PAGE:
The Flash's Season 8 finale airs next week which means that this week's penultimate episode, "Negative, Part One", had some major developments. As was teased in the previously released episode synopsis, the episode saw the cause of Iris West Allen's (Candice Patton) time sickness revealed, but also saw some stunning developments when it came to Barry Allen's (Grant Gustin) long-running conflict with Eobard Thawne/Reverse Flash. Now, with fans still reeling from the surprising developments of the episode's final moments, Tom Cavanagh breaks down how this week's episode "reboots" everything for the hero and the villain.
Warning: spoilers for this week's episode of The Flash, "Negative, Part One" beyond this point.
Thanks to some machinations by the Negative Still Force/Deon (Christian Magby), the episode saw Cavanagh's Thawne resurrected through the body of the "new" Eobard Thawne (played by Matt Letscher). Literally, as in after Iris was killed by Barry's lightning, she turned to what appeared to be temporal energy which then entered the newly powered Eobard and prompted Thawne to tear his way out in a truly horrifying moment of visceral horror. The result is that Reverse Flash is back and stronger than ever which means his fight with Barry has kicked back into high gear and Cavanagh told ComicBook.com, it's a reboot of more than just the villain, but also their battle, taking them back to the "purest form" of the series' storytelling.
"I think broad strokes and big picture, there's a lot of intricacies to it, if I were to get into the minutia, but overall will these to ever be satisfied? It takes different forms, but … this versus season one, the battle always seems to be reminiscent of itself, and I think the reason that we keep telling these stories is that they work with these two," Cavanagh said. "There's an intimacy when you have the hero go up against the arch villain and so the Reverse Flash reboot, in broad strokes, it means they get to keep doing that."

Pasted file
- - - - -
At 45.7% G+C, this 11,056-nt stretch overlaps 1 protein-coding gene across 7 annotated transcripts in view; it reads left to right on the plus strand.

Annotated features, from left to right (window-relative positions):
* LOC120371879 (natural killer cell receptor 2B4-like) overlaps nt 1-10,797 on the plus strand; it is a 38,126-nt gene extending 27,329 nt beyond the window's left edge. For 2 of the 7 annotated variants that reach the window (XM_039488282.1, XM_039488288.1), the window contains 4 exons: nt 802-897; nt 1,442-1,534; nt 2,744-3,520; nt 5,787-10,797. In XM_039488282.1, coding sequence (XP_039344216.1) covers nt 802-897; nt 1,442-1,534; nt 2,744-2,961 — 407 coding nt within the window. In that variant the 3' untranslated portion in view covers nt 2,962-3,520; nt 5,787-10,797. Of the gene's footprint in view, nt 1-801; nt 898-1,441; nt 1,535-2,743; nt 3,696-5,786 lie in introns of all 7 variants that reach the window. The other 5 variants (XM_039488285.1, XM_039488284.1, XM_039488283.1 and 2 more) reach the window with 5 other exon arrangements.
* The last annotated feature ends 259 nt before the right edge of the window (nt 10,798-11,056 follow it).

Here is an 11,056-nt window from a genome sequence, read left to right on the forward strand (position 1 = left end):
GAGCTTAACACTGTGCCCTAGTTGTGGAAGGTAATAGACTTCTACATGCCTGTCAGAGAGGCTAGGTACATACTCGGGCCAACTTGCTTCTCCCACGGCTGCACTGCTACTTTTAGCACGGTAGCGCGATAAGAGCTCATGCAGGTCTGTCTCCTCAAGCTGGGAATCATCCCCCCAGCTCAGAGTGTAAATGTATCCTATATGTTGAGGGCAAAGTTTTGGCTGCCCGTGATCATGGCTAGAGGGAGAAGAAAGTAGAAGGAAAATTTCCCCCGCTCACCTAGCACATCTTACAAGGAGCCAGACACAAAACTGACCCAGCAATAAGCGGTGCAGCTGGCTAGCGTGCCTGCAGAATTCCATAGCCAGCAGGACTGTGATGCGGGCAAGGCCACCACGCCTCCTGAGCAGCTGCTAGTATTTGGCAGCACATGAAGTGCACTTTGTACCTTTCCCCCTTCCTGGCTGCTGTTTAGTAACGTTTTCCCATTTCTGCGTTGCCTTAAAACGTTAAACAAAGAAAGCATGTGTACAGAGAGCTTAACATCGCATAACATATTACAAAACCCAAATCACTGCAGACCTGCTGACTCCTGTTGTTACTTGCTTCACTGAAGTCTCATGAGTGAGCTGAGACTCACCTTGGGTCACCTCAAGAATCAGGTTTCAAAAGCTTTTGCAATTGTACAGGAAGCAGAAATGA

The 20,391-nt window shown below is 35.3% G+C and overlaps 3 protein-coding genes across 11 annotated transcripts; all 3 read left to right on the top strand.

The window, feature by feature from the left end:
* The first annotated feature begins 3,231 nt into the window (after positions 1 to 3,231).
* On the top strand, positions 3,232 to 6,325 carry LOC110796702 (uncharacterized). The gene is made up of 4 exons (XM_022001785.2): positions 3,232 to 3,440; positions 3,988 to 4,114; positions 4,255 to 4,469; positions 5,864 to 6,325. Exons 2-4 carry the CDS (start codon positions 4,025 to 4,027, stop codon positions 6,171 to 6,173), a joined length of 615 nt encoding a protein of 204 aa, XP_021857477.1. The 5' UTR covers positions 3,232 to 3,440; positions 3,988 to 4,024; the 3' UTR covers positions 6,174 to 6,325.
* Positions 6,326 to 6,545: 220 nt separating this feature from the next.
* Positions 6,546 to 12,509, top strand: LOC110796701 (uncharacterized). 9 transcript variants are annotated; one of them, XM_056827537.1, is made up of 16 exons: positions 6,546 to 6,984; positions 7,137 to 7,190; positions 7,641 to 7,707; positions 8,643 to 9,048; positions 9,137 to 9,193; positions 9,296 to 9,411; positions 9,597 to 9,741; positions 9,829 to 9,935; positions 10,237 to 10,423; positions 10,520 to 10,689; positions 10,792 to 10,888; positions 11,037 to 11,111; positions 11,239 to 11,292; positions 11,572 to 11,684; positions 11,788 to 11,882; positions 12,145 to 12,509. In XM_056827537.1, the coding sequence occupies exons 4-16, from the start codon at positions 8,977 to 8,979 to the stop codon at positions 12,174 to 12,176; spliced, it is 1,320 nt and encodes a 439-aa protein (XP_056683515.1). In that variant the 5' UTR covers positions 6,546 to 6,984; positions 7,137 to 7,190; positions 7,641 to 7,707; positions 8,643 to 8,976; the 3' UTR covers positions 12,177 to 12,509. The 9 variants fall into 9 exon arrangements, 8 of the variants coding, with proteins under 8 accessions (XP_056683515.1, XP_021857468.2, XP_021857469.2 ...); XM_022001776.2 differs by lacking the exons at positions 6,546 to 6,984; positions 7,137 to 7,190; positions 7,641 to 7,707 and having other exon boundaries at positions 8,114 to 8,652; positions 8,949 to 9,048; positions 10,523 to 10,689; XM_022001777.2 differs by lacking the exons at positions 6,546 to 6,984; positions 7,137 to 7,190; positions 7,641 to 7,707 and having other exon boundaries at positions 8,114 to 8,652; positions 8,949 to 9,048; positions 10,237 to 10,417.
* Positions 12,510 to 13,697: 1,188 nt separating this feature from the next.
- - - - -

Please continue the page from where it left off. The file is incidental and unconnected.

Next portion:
Cavanagh also said that he feels like the way the series pulled off this particular twist, really worked for the story.
"When you come down to it, it's season one again, in many ways," Cavanagh said. "It's the mystery and the horror of finding out that the thing that you thought you trusted, you can't trust because evil lurks there. It's the same thing. We're [eight seasons along] but ultimately that very moment you're talking about is reminiscent of when I put my hand through Cisco Ramon's chest, and it's scary, and horrifying, and visceral, shocking, and I don't use visceral as a pun there."
He continued, "But those are the moments that you want to tell, but they work the best when you're not doing them to show them up, and when they're supported by story, and I feel like in season one, that was definitely completely supported by story, and I feel it's the same the same thing with those moments that you're talking about here. Those moments work best when they're supported by story and the writers' room was prepared with the story and so I think it worked."
The Flash airs Wednesdays at 8/7c on The CW.1comments